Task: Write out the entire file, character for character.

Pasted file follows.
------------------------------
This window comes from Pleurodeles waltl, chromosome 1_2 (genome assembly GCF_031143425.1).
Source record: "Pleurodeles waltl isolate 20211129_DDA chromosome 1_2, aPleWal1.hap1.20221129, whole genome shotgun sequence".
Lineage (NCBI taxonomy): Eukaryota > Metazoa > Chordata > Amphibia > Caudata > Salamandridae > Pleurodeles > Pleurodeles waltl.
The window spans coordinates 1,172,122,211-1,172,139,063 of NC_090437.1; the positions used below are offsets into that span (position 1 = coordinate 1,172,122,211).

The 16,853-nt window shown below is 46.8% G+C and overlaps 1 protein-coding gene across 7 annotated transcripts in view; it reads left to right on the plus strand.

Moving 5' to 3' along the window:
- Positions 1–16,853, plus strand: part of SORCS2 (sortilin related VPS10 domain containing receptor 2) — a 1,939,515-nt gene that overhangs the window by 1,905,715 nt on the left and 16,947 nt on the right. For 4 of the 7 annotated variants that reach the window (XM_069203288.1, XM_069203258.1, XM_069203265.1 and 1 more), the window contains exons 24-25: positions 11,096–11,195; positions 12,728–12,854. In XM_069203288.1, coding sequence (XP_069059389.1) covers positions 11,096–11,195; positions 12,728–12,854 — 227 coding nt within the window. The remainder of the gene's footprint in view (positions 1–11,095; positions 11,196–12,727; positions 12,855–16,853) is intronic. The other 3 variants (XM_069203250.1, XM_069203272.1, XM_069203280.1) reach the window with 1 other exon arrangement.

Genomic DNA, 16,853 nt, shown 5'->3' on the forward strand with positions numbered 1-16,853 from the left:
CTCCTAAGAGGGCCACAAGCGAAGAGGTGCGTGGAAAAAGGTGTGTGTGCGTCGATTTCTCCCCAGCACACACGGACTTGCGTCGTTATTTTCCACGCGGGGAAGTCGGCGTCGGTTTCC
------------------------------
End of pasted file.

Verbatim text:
This window comes from Pleurodeles waltl, chromosome 1_2 (genome assembly GCF_031143425.1).
Source record: "Pleurodeles waltl isolate 20211129_DDA chromosome 1_2, aPleWal1.hap1.20221129, whole genome shotgun sequence".
Lineage (NCBI taxonomy): Eukaryota > Metazoa > Chordata > Amphibia > Caudata > Salamandridae > Pleurodeles > Pleurodeles waltl.
The window spans coordinates 1,172,122,211-1,172,139,063 of NC_090437.1; the positions used below are offsets into that span (position 1 = coordinate 1,172,122,211).

The 16,853-nt window shown below is 46.8% G+C and overlaps 1 protein-coding gene across 7 annotated transcripts in view; it reads left to right on the plus strand.

Moving 5' to 3' along the window:
- Positions 1–16,853, plus strand: part of SORCS2 (sortilin related VPS10 domain containing receptor 2) — a 1,939,515-nt gene that overhangs the window by 1,905,715 nt on the left and 16,947 nt on the right. For 4 of the 7 annotated variants that reach the window (XM_069203288.1, XM_069203258.1, XM_069203265.1 and 1 more), the window contains exons 24-25: positions 11,096–11,195; positions 12,728–12,854. In XM_069203288.1, coding sequence (XP_069059389.1) covers positions 11,096–11,195; positions 12,728–12,854 — 227 coding nt within the window. The remainder of the gene's footprint in view (positions 1–11,095; positions 11,196–12,727; positions 12,855–16,853) is intronic. The other 3 variants (XM_069203250.1, XM_069203272.1, XM_069203280.1) reach the window with 1 other exon arrangement.

Genomic DNA, 16,853 nt, shown 5'->3' on the forward strand with positions numbered 1-16,853 from the left:
CTCCTAAGAGGGCCACAAGCGAAGAGGTGCGTGGAAAAAGGTGTGTGTGCGTCGATTTCTCCCCAGCACACACGGACTTGCGTCGTTATTTTCCACGCGGGGAAGTCGGCGTCGGTTTCC